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If all space-time already 'exists' then

  1. Jan 24, 2014 #1
    ...is the impression that "God plays dice with the universe" an illusion?

    If all time in the universe is already defined, then, is the apparent randomness a result of the nature of the experiments we can perform?

    Does a 'sum of histories', and quantum probability... 'square' with the concept that all time and space exists already? If so how?

    Is there a test or thought experiment that could reveal the answer?
    If there is no test, then what does it matter, and should we dispose of the notion altogether?

    OK, that's several question already, but i'm not sure i could have made my query clear otherwise. thanks.
  2. jcsd
  3. Jan 24, 2014 #2


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    Why do you think this is the case?
  4. Jan 24, 2014 #3


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    I would actually bring up an interesting point: there is actually a massive element of unpredictability in the framework of general relativity. For any given set of initial conditions (though in some cases even the concept of initial conditions can become tricky), there are actually an infinite number of spacetimes compatible with those initial conditions. Only by imposing stringent conditions on the spacetime can we actually make sure that we get a set of initial conditions that determine a unique set of final conditions.
  5. Jan 24, 2014 #4
    Well, this is proposed in models like the space-time 'loaf', is it not?
    If not then maybe i'm misunderstanding just what IS being proposed in such a model.
  6. Jan 24, 2014 #5


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    It isn't. Nature doesn't provide us with a global time function that partitions the space-time of the universe into "past", "present", and "future" throughout the universe; in other words there is no god given notion of global time that defines "now" throughout the universe. We can only do this relative to a family of observers disseminated throughout the universe that satisfy certain very specific properties.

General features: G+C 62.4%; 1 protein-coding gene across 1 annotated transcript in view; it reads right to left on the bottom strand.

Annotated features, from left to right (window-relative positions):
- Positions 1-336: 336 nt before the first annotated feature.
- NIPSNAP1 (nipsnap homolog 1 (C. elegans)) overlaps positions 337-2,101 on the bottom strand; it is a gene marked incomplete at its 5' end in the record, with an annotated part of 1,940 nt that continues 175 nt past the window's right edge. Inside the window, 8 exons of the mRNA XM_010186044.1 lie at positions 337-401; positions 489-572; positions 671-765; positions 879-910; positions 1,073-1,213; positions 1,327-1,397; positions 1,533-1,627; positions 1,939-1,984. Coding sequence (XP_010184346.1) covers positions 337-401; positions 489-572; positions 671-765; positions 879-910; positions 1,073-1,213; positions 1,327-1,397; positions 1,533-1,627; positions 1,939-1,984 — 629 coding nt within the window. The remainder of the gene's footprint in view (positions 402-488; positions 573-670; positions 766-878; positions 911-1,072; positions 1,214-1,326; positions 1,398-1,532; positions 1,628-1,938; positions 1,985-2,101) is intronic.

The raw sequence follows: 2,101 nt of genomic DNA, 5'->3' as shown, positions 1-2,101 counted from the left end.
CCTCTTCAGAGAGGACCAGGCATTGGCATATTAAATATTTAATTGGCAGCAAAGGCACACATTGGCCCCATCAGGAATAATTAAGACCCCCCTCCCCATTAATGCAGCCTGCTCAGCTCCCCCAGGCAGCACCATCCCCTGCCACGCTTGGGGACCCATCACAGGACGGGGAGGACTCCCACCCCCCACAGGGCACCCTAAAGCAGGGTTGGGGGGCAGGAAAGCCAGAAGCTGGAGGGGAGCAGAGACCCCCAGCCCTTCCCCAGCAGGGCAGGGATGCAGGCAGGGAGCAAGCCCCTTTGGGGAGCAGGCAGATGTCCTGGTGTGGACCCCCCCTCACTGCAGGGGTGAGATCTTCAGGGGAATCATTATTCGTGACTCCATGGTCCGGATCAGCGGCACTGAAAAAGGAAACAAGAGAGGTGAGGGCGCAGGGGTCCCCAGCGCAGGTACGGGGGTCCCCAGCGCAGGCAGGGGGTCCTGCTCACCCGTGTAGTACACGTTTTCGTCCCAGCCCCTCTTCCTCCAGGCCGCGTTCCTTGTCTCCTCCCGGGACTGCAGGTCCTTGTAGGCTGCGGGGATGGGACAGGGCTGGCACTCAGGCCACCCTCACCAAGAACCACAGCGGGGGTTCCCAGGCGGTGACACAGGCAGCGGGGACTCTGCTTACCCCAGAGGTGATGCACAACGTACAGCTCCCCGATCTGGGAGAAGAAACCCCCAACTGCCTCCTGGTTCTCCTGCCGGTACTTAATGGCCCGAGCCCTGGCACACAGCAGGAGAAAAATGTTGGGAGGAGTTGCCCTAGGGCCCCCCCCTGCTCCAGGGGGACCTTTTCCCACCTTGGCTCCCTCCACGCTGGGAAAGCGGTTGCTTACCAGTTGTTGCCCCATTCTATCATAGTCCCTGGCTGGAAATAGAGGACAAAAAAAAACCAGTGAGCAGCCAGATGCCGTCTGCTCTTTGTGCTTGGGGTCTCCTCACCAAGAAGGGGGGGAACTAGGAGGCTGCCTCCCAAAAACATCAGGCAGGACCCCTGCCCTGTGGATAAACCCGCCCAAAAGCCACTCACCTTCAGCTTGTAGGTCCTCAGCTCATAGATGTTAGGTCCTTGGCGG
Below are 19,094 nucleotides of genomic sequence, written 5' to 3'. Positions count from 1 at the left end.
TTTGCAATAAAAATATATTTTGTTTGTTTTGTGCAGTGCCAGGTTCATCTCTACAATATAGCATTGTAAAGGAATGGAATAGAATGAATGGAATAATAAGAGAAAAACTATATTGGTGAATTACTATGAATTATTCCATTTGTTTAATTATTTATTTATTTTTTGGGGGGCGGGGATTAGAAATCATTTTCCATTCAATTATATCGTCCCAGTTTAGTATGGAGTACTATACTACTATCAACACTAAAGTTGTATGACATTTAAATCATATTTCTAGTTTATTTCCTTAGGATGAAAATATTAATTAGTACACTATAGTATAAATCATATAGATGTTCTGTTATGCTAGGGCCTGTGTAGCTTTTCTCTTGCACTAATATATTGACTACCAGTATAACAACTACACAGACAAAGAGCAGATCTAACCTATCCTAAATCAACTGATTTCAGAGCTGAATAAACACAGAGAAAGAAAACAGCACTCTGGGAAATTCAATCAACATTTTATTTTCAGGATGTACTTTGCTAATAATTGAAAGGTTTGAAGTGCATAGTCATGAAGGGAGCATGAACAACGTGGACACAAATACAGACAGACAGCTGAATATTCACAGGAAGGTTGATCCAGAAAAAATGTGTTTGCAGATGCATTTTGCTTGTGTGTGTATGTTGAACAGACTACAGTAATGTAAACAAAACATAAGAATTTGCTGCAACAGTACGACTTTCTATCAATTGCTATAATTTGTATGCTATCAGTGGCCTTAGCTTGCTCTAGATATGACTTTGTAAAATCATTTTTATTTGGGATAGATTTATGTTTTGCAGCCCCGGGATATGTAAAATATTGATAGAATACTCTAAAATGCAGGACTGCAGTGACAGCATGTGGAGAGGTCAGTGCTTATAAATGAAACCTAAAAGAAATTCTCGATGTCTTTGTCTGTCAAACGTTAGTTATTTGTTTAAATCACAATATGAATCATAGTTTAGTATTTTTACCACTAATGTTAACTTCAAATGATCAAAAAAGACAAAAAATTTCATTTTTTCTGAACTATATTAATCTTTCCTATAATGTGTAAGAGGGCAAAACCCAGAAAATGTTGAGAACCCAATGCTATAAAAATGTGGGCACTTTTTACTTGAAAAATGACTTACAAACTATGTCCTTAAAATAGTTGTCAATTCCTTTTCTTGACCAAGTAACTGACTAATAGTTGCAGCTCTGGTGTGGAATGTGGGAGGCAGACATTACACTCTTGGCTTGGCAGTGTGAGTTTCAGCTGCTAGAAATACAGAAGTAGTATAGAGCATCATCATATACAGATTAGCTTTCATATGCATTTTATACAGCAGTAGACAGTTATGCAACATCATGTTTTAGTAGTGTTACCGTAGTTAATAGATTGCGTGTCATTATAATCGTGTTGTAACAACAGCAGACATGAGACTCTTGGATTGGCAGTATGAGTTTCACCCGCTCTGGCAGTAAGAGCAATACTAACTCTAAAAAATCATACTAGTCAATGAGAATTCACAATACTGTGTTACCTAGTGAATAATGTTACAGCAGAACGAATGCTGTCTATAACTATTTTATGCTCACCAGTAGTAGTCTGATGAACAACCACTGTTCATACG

7. Jan 24, 2014 #6
    This is only a model (sometimes called Block Universe, or Block Time). There is not proof yet that this corresponds to physical reality, although there have been many physicists, past and present, who have accepted this model. The model is consistent with all observations of special relativity. However, there may be other models consistent with special relativity that are equally valid.
  8. Jan 24, 2014 #7
    I see. The model does appear to be irreconcilable with 'quantum uncertainty' model though, does it not?
    If it does, wouldn't a theory of everything have to rule out 'block time' or rule out 'uncertainty' as we understand these concepts today?
  9. Jan 24, 2014 #8
    In my opinion, yes, but, knowing PF, I'm sure that others here will differ with this view.
  10. Jan 24, 2014 #9


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    Yes, but I would suggest looking at previous threads on PF on that topic before reading too much into that. Try these for a start:



    No, you're not, but you do need to realize that this is an *interpretation* of SR; it's really philosophy, not physics.
  11. Jan 24, 2014 #10